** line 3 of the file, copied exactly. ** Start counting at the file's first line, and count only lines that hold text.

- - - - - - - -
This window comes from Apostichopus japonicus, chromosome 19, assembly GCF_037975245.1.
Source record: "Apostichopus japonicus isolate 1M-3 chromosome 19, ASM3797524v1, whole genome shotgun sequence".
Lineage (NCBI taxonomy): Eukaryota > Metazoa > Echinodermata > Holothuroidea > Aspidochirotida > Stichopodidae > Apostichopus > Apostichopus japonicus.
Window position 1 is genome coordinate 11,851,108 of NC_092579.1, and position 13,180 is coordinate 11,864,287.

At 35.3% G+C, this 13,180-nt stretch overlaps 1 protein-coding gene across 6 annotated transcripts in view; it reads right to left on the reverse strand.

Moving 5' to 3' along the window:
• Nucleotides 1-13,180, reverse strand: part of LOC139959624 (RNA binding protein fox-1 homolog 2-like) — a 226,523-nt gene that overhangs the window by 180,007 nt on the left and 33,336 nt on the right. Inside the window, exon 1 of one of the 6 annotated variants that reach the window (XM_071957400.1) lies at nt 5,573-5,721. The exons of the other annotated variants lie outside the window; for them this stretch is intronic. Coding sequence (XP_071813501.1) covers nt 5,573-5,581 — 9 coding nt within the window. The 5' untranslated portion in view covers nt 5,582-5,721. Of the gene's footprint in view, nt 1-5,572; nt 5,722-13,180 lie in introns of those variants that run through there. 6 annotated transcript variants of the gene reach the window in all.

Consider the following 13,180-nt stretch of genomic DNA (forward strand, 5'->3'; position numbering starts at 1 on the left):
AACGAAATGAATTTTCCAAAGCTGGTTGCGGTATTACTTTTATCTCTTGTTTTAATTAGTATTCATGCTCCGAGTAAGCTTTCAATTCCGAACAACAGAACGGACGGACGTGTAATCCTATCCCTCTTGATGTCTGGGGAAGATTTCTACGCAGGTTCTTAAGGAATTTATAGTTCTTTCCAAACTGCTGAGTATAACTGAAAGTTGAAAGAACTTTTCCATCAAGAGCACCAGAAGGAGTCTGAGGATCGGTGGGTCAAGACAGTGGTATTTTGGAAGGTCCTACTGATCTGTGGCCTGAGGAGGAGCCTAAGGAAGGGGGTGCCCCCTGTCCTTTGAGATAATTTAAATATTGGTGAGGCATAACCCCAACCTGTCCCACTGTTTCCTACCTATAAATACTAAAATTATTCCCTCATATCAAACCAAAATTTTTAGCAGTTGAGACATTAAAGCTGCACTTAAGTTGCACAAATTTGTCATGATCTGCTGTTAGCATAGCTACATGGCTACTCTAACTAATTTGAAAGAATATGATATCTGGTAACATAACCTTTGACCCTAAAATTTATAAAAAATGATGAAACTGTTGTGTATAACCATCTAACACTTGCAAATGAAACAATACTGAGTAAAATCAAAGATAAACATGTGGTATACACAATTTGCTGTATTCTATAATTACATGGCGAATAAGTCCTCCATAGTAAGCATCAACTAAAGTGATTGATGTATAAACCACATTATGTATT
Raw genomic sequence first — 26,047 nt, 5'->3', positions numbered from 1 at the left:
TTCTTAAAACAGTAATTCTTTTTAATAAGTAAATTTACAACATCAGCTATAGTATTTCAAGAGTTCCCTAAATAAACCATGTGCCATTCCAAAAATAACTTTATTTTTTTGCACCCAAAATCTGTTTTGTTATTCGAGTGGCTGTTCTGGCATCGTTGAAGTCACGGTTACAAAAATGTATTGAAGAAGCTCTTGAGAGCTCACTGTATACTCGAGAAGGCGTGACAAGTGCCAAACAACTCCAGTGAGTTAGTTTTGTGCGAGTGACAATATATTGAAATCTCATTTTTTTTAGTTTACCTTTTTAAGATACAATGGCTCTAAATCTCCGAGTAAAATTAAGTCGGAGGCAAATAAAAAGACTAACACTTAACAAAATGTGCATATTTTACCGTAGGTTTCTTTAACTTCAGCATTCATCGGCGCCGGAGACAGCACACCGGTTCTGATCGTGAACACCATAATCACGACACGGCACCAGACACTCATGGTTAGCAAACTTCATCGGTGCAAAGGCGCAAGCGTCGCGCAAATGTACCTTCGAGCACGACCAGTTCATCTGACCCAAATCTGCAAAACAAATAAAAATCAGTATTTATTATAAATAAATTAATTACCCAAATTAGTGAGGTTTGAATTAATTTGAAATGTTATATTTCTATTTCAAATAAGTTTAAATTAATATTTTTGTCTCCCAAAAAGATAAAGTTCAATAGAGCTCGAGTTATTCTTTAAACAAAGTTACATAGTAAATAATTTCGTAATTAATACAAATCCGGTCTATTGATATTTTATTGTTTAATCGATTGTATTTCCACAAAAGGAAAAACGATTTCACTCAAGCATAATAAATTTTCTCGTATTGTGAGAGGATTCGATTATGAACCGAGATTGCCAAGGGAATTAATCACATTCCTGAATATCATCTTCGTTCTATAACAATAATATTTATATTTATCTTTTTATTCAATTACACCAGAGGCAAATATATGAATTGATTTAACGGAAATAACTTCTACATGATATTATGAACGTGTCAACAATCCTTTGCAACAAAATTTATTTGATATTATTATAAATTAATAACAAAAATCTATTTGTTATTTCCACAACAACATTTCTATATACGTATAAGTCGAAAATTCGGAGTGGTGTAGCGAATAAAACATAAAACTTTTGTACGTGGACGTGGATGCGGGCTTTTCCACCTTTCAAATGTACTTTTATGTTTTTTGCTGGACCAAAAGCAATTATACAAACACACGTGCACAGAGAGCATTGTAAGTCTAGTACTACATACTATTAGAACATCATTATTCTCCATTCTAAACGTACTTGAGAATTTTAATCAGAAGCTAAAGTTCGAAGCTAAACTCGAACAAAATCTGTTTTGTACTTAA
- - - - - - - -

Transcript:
Lineage (NCBI taxonomy): Eukaryota > Metazoa > Echinodermata > Holothuroidea > Aspidochirotida > Stichopodidae > Apostichopus > Apostichopus japonicus.